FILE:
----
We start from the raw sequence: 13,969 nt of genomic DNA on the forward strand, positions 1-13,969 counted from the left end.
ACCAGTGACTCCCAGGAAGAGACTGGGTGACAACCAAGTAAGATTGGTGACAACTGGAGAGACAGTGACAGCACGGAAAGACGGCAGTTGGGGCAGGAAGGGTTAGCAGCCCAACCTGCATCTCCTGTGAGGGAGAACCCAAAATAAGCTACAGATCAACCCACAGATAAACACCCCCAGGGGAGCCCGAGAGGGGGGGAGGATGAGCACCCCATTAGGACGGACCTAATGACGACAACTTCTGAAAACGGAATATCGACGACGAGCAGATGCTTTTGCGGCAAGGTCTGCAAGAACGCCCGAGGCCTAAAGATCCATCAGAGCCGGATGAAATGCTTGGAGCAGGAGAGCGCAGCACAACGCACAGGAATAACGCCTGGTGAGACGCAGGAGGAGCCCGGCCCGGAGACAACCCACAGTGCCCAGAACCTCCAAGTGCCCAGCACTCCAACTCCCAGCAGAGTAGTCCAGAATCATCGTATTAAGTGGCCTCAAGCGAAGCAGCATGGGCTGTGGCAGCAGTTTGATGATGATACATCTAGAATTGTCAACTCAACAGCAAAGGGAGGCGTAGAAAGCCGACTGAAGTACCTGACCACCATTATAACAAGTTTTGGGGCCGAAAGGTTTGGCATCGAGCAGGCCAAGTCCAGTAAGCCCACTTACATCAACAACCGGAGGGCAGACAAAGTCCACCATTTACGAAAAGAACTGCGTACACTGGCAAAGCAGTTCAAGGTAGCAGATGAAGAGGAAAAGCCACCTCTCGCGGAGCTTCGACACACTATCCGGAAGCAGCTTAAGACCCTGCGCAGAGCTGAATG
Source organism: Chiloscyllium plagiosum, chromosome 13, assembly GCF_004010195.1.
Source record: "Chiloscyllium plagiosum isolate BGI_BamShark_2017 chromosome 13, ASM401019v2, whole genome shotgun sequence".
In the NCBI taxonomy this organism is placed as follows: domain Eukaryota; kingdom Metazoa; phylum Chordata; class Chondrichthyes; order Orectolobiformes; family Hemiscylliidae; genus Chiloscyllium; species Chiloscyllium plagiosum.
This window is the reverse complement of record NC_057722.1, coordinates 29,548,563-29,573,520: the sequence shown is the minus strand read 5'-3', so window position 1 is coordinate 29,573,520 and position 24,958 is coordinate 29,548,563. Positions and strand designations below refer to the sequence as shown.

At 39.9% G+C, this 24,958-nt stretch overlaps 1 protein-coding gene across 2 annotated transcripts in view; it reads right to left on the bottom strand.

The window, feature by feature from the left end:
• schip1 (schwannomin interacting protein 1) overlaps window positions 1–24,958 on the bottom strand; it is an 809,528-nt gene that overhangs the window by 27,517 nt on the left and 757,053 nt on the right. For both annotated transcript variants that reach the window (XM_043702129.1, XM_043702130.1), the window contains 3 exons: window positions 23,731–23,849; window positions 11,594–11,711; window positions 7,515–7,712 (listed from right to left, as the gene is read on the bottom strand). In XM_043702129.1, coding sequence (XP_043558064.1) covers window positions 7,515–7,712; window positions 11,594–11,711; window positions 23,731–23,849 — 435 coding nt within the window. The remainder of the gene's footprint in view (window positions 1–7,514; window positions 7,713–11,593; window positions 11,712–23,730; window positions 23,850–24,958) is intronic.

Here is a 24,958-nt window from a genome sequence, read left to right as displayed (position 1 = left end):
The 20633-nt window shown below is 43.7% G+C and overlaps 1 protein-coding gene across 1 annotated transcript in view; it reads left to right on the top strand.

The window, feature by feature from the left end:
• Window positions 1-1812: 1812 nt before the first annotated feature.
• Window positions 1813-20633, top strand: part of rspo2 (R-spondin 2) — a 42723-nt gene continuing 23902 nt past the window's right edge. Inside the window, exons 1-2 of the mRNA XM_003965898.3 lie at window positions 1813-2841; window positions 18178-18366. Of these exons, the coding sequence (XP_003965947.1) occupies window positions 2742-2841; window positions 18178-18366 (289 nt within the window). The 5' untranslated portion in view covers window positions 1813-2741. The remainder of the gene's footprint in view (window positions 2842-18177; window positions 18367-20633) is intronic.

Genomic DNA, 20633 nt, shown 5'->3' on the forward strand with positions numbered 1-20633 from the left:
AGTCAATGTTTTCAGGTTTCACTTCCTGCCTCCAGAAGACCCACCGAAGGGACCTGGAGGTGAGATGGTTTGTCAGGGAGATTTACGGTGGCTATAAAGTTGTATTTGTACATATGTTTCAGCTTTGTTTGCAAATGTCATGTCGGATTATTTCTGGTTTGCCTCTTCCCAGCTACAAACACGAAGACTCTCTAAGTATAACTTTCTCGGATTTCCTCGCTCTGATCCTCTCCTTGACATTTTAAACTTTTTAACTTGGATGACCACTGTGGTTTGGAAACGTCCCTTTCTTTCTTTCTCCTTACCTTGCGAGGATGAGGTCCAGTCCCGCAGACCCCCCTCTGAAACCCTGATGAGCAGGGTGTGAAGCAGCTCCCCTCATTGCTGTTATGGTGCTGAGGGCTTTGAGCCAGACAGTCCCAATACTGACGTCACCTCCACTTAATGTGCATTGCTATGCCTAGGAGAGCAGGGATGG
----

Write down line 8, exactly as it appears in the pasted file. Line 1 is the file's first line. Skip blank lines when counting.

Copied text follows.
The window, feature by feature from the left end: